Hi, I haven’t done a weekend open thread in a while, but I wanted to share a quick personal story and invite you to share anything that might be on your mind. This was a wild week in my family – probably the most harrowing of my life. On Monday morning, after we got the kids off the school, Drew suddenly experienced some pain in his abdomen that intensified so quickly, I had him in the back of an ambulance within thirty minutes. During the ride, the pain continued to increase, and I worried that if whatever was causing him the pain didn’t kill him, he might have a fatal heart attack instead. It was like a scene from a movie – Drew told me his good-byes and that he loved me and the kids and all of that. I felt myself sort of split into two – there was the part that was terrified, which I boxed up and put on a shelf, and the part that knew if he was going to make it through this I had to remain calm, take charge, and make sure he got the urgent care he needed.
Let me say, an emergency room in NYC at the height of a Covid surge and a bunch of other respiratory illnesses knocking people down is not for the faint of heart. The staff who wade through the illness and emergencies on a daily basis have my utmost respect and gratitude. One nurse in particular – Jeffrey – was an angel in the midst of chaos. When I asked him what the timeline was for a doctor to see Drew and he told me several hours, I looked him in the eyes and said, “I don’t think my husband has that long,” and he believed me. He asked what his symptoms were, and he said, “It sounds like he may have an incarcerated hernia,” which, miraculously, is something he himself had survived years earlier and so he immediately understood the gravity of the situation.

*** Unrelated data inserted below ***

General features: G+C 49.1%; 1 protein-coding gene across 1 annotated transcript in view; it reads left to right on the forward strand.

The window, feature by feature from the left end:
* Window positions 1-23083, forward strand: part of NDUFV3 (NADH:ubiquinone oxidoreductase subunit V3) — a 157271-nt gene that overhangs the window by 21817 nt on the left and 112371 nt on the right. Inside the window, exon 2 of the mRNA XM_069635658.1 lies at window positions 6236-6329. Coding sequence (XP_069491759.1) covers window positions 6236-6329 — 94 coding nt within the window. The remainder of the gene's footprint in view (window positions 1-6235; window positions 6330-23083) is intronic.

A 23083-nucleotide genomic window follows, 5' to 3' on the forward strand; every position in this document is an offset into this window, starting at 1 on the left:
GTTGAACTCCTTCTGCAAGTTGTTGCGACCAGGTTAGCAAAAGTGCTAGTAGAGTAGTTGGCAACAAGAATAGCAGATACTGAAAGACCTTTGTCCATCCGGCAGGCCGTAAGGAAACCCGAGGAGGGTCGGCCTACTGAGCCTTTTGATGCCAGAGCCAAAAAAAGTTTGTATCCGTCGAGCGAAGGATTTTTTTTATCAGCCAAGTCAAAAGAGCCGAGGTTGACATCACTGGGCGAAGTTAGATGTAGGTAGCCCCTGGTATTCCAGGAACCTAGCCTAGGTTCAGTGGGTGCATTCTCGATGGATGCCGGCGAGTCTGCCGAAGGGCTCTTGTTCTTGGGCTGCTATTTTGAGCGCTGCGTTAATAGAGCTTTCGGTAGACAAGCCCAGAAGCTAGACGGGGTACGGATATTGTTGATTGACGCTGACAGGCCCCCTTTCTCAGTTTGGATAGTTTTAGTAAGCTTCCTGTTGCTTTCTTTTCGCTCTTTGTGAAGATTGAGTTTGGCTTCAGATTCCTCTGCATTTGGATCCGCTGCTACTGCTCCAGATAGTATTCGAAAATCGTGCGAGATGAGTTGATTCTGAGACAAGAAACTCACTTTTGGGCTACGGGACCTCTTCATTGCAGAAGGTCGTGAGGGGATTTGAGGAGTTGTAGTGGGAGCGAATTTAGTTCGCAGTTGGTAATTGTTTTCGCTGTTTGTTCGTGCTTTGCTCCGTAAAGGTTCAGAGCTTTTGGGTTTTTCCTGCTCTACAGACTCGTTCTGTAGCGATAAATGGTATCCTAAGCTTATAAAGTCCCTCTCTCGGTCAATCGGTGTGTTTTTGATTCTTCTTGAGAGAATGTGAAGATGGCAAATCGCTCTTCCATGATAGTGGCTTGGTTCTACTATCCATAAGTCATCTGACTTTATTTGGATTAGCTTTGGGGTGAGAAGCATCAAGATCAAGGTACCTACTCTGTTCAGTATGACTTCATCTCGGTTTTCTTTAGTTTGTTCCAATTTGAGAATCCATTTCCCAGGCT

An incarcerated hernia isn’t just a regular hernia; if you are or someone you love is ever unlucky enough to be in this situation, you have about six hours to get into emergency surgery or you risk losing your intestine and potentially your life. “Your husband is the sickest person here right now. I’ll move him to the top of the priority list,” Nurse Jeffrey said. Even so, we were there for almost six hours before Drew was wheeled into surgery. One more hour and his surgeon said Drew might not be here now.
But he’s here. He’s here, and we have so much to be grateful for. After a few days in the hospital, Drew is back home recovering. He will need another surgery in three months to finish the job (things were too delicate to do a full repair on Monday and he needs to heal a bit before more surgery), but he is going to be ok. I am processing the feelings I had to suppress on Monday – like, “How am I going to tell the kids their father has died?” I was told that sharing the story helps lessen its power, so I am sharing here with you. And also explaining why there wasn’t a new column this week. Between shuttling the kids to school and visiting the hospital and running the household without the help I am used to from Drew, I haven’t had much energy left. But I am optimistic things will settle down after a restful long weekend and we can get back to semi-normal next week.
I hope all of you have had less dramatic starts to 2024, and if you want to share, I’ll be happy to hear what you’ve been up to lately, what you’re looking forward to this year, or if you, too, have experienced a similar medical emergency to what Drew (and I) went through and what comforted you as you recovered.